Memorial Church Construction Continues, Forcing Groups to Relocate

Despite ongoing construction, Memorial Church’s programming has continued largely unhindered as Church staff get creative with where they host events.

According to the Memorial Church website, the current construction focuses on functionality rather than appearance. The renovation centers around accessibility and safety upgrades, a remodeled lower level, and a climate control system.

Sunday services are being held in the Knafel Center, formerly known as Radcliffe Gym, and morning prayers have been relocated to Holden Chapel.

“I think attendance [at Church programs] has stayed about the same,” Benjamin J. Schafer ’19, an involved member of the Church, said. “Although we are not in the sanctuary on Sundays, we’re still very much the Memorial Church.”

The Knafel Center, which accommodates several hundred people, has been equipped with chairs and even a small organ. “It’s just wonderful in terms of an intimate space for worship,” said Memorial Church Senior Minister Lucy A. Forster-Smith.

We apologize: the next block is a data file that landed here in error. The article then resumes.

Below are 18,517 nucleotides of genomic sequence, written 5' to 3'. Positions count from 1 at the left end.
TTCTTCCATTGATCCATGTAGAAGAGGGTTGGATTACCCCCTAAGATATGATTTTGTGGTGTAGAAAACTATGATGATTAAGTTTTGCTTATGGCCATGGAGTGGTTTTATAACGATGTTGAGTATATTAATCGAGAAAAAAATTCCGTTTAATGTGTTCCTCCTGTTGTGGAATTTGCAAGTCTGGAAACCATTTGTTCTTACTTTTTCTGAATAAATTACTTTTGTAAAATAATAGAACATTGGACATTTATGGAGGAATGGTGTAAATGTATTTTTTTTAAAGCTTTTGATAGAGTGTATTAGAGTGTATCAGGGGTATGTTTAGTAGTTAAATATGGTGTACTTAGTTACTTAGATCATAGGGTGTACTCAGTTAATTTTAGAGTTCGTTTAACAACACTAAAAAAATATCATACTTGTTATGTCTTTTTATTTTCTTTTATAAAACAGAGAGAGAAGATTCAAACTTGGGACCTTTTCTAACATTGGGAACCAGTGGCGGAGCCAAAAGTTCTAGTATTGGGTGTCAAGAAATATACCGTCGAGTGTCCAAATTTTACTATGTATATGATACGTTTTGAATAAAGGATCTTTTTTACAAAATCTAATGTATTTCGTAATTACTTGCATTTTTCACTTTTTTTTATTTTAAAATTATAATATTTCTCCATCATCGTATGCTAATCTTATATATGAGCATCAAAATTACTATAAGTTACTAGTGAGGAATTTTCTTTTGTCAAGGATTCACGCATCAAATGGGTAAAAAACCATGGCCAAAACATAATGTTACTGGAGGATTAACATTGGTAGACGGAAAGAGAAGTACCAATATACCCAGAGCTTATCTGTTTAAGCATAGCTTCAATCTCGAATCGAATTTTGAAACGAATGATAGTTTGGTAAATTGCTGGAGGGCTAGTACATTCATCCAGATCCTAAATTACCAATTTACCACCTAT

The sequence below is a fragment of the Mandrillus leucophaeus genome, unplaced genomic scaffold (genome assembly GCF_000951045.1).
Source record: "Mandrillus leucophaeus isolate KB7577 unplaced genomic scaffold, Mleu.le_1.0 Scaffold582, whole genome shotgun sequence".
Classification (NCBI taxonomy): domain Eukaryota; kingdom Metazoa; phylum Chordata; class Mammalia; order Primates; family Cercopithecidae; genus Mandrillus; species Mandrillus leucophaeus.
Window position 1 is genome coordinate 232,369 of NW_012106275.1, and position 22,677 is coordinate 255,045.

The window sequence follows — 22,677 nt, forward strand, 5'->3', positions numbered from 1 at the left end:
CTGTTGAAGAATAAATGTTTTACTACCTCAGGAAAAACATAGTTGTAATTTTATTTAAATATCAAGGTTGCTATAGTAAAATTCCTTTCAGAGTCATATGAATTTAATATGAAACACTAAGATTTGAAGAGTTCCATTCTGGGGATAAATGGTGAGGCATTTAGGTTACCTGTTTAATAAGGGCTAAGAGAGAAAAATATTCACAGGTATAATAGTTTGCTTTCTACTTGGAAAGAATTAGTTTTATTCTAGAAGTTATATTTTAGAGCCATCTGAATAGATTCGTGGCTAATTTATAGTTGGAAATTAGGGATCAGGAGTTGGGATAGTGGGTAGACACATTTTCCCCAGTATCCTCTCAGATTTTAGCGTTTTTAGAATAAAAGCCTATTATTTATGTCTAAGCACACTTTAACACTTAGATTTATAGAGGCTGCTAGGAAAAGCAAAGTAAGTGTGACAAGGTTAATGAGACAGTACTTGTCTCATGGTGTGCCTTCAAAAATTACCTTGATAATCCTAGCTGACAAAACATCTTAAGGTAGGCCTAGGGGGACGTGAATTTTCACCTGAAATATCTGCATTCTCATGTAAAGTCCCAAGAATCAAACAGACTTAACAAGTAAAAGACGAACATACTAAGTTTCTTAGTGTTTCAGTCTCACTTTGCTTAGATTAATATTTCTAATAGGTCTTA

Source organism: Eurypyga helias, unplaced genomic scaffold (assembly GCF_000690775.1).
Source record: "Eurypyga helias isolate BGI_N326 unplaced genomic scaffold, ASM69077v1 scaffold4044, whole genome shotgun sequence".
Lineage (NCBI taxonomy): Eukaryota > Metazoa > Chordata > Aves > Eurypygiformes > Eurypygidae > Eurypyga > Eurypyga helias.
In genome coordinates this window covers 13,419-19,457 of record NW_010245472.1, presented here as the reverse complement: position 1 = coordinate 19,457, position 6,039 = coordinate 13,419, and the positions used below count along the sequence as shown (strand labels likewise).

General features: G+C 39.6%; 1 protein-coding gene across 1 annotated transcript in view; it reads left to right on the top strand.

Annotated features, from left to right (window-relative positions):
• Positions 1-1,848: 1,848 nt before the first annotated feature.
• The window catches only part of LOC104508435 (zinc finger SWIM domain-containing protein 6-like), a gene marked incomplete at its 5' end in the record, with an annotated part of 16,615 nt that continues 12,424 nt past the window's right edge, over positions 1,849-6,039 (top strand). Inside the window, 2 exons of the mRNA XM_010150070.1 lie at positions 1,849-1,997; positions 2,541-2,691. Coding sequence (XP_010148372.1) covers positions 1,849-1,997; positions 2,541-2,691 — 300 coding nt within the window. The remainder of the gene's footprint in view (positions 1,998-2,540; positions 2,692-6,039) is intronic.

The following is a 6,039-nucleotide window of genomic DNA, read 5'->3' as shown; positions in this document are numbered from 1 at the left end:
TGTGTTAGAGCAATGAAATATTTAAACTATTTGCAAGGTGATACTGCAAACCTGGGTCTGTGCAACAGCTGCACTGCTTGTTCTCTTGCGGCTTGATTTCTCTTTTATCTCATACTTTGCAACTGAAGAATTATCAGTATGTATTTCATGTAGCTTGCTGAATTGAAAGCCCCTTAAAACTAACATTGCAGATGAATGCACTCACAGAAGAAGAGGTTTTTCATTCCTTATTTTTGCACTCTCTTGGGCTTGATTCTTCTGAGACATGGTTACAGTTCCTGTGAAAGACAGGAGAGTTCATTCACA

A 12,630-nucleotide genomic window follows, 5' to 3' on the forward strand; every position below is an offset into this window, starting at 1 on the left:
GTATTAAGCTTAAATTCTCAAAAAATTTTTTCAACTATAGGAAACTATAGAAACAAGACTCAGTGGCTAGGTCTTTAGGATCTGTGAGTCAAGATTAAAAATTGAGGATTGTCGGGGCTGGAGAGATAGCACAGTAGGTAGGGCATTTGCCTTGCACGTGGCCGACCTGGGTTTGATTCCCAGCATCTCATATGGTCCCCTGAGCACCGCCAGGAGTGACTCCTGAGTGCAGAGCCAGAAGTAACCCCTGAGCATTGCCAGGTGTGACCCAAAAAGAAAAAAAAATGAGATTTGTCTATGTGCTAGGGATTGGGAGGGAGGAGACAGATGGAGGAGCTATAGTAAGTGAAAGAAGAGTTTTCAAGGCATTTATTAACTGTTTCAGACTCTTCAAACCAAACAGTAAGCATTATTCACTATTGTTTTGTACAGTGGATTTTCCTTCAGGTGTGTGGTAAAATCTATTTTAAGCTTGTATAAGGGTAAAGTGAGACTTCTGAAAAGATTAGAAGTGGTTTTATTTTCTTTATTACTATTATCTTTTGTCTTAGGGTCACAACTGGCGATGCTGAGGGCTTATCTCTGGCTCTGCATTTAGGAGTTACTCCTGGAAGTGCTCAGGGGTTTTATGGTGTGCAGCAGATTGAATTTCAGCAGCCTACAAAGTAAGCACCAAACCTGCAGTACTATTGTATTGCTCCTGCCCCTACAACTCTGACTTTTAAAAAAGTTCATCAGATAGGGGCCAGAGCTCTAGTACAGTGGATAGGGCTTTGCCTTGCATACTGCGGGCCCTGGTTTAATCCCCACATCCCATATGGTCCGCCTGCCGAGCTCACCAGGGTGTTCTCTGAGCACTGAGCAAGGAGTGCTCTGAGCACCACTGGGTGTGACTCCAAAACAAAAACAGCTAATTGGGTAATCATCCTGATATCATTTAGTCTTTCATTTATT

Groups that have traditionally used Memorial Church as a large event venue have also had to relocate their activities. In addition to providing religious services, Memorial Church also served as a musical hub. Edward E. Jones, the Gund University Organist and Choirmaster of Memorial Church, said church choir rehearsals have been moved to Paine Hall.

Unable to access the large organ in Memorial Church, organ students now must play on alternative instruments. The small electric organ in use during services in the Knafel Center, which Jones called a “makeshift” organ, must be manually assembled before each service.

Furthermore, the Church has historically hosted the Harvard Foundation's Harvard Humanitarian Award ceremony. According to the Harvard Foundation, this year’s ceremony will be relocated to the Science Center due to the construction.

“Memorial Church is an iconic feature of the campus so there is always demand for this space. Fortunately, the University has many tremendous venues and during the renovation the Events Management office is working with event sponsors to find alternative spaces,” Brigid O’Rourke, a University spokesperson, wrote in an email.

The Church is slated to be ready for use by spring semester, according to Forster-Smith.

—Staff writer Jiwon Joung can be reached at joung@college.harvard.edu. Follow her on Twitter @YunaJoung.

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